中高等部 - 夏休み明け全校集会校長講話 2015年8月24日
Secondary - Principal’s speech at School Assembly August 24th, 2015

Principal’s Speech at School Assembly               August 24th, 2015

Good morning, students.
I would like to convey my message to you all on this special occasion.
You are finally back again in school, and I am so pleased to see you here in the school gym. You all look great, with faces somewhat suntanned. 

Are you well-prepared for jumping into another chapter of school life?
The first semester-end test will start from tomorrow for senior high students, and for junior high students the day after tomorrow. You will succeed as long as you try your hardest.
Good luck to you.

 Although we don’t have many days left in August, this month seems a special one to me when it comes to talking about war and peace. On August 6th on Hiroshima and on the 9th on Nagasaki 70 years ago, atomic bombs were dropped for the first time in human history, with so many people losing their lives. It seems to me that August is the most appropriate month for us to think about how we can maintain world peace on this earth.

I have been to Hiroshima and Nagasaki a couple of times, visited memorial museums and learned about the cruelty that the atomic bombs caused.  A variety of special TV programs featuring war and peace, both in the form of documentaries or dramas based on history were shown lately with much emphasis on this year being the 70th anniversary of the end of the war.  

We have many ways of exposing ourselves to the critical issues concerning what I am now talking about. Daily lessons play an important role in learning about what happened during the war and what has been happening in every corner of the globe.  Newspaper   articles, TV programs, information from books or the internet are all effective means to keep us informed of, whichever it is, war or peace. 

Here at GKA, we value students’ attitude in critical thinking.  Knowledge is of course important to come up with or form your own ideas or opinions. It is not only important to think about the meaning of peace, but also to consider what it is we can do that is worth trying.  There is no one single answer or idea to this question.  Flexible and creative ideas or opinions will do you good in the long run, because your   efforts in this regard will hopefully affect you in your attitude or behavior, even from the perspective of seeking a career.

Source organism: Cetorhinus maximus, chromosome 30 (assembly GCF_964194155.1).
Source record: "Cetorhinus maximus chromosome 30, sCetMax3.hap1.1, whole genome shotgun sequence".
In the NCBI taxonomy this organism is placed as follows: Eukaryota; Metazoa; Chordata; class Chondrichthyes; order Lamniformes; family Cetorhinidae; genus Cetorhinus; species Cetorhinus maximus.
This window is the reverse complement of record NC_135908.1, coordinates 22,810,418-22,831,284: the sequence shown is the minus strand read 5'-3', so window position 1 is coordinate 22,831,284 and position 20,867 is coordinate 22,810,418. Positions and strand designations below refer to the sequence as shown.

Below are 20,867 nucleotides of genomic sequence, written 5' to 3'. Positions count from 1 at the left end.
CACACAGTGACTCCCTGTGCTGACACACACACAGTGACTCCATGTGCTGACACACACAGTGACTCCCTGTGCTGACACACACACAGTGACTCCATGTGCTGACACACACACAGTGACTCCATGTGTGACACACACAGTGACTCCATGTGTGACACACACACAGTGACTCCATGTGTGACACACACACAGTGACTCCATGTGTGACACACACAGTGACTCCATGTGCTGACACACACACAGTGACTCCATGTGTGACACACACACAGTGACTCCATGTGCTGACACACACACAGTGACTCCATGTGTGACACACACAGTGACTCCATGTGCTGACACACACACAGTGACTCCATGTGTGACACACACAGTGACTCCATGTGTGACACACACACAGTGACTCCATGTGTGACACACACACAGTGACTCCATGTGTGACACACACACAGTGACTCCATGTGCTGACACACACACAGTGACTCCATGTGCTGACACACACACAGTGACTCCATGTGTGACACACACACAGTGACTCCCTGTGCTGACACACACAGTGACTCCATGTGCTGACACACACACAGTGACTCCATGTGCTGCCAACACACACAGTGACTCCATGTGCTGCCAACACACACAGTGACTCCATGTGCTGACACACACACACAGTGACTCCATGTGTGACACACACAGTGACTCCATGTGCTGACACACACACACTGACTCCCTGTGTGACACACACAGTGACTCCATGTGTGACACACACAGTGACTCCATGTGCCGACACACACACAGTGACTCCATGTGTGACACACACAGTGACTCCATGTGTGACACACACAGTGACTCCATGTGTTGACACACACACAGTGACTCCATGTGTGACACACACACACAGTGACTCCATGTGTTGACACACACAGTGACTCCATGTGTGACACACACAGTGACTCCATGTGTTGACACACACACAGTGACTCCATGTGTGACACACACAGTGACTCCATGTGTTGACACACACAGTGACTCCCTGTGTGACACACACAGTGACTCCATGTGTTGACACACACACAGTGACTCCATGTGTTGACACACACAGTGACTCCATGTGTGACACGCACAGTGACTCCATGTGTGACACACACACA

Someone may be interested in international relations and choose a profession as a journalist.  Another may become a physician in order to work overseas to help those who are sick or injured at a refugee camp.  There may be yet another who will work for an international organization like the United Nations. I am quite pleased that 8th graders decided to collect folded paper cranes with peace messages inside, which they will dedicate to the Hiroshima Peace Park in October when they pay a visit there.  A little effort makes a big difference, I think.

From next year you will be eligible to vote in general elections as soon as you become 18 years old. This requires you to be a responsible citizen equipped with critical thinking abilities in exercising the right to vote.  
will force you to think about the things around you and not only such difficult matters as how to keep the peace but also other important general matters.
I want you to be well prepared for this.

Okay, this concludes my speech.  The rest of the first semester   continues until the end of September.  I would like every one of you to lead a full school life in both regular classes and extra-curricular activities.  Good luck to you.  Thank you for your attention.      

夏休み明け全校集会校長講話        2015年8月24日